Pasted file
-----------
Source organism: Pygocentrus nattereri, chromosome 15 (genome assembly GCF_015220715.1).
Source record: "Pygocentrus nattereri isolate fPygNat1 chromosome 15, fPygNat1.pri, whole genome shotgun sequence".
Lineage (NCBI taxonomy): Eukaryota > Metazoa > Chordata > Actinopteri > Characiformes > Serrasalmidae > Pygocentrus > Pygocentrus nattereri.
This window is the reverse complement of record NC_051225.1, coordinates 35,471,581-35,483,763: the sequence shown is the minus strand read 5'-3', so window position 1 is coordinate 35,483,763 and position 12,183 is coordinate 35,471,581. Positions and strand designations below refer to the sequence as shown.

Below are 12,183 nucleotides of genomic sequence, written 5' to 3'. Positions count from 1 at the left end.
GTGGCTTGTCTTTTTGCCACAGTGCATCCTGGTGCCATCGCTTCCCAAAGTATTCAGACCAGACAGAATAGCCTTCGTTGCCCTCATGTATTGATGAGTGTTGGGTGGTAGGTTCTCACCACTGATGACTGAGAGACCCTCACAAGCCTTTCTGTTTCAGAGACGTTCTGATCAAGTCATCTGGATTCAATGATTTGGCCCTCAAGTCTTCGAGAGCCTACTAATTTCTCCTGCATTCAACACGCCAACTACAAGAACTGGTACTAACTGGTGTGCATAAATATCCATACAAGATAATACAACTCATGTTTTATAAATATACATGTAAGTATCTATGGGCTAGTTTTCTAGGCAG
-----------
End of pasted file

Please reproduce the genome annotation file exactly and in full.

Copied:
Source organism: Pygocentrus nattereri, chromosome 15 (genome assembly GCF_015220715.1).
Source record: "Pygocentrus nattereri isolate fPygNat1 chromosome 15, fPygNat1.pri, whole genome shotgun sequence".
Lineage (NCBI taxonomy): Eukaryota > Metazoa > Chordata > Actinopteri > Characiformes > Serrasalmidae > Pygocentrus > Pygocentrus nattereri.
This window is the reverse complement of record NC_051225.1, coordinates 35,471,581-35,483,763: the sequence shown is the minus strand read 5'-3', so window position 1 is coordinate 35,483,763 and position 12,183 is coordinate 35,471,581. Positions and strand designations below refer to the sequence as shown.

Below are 12,183 nucleotides of genomic sequence, written 5' to 3'. Positions count from 1 at the left end.
GTGGCTTGTCTTTTTGCCACAGTGCATCCTGGTGCCATCGCTTCCCAAAGTATTCAGACCAGACAGAATAGCCTTCGTTGCCCTCATGTATTGATGAGTGTTGGGTGGTAGGTTCTCACCACTGATGACTGAGAGACCCTCACAAGCCTTTCTGTTTCAGAGACGTTCTGATCAAGTCATCTGGATTCAATGATTTGGCCCTCAAGTCTTCGAGAGCCTACTAATTTCTCCTGCATTCAACACGCCAACTACAAGAACTGGTACTAACTGGTGTGCATAAATATCCATACAAGATAATACAACTCATGTTTTATAAATATACATGTAAGTATCTATGGGCTAGTTTTCTAGGCAG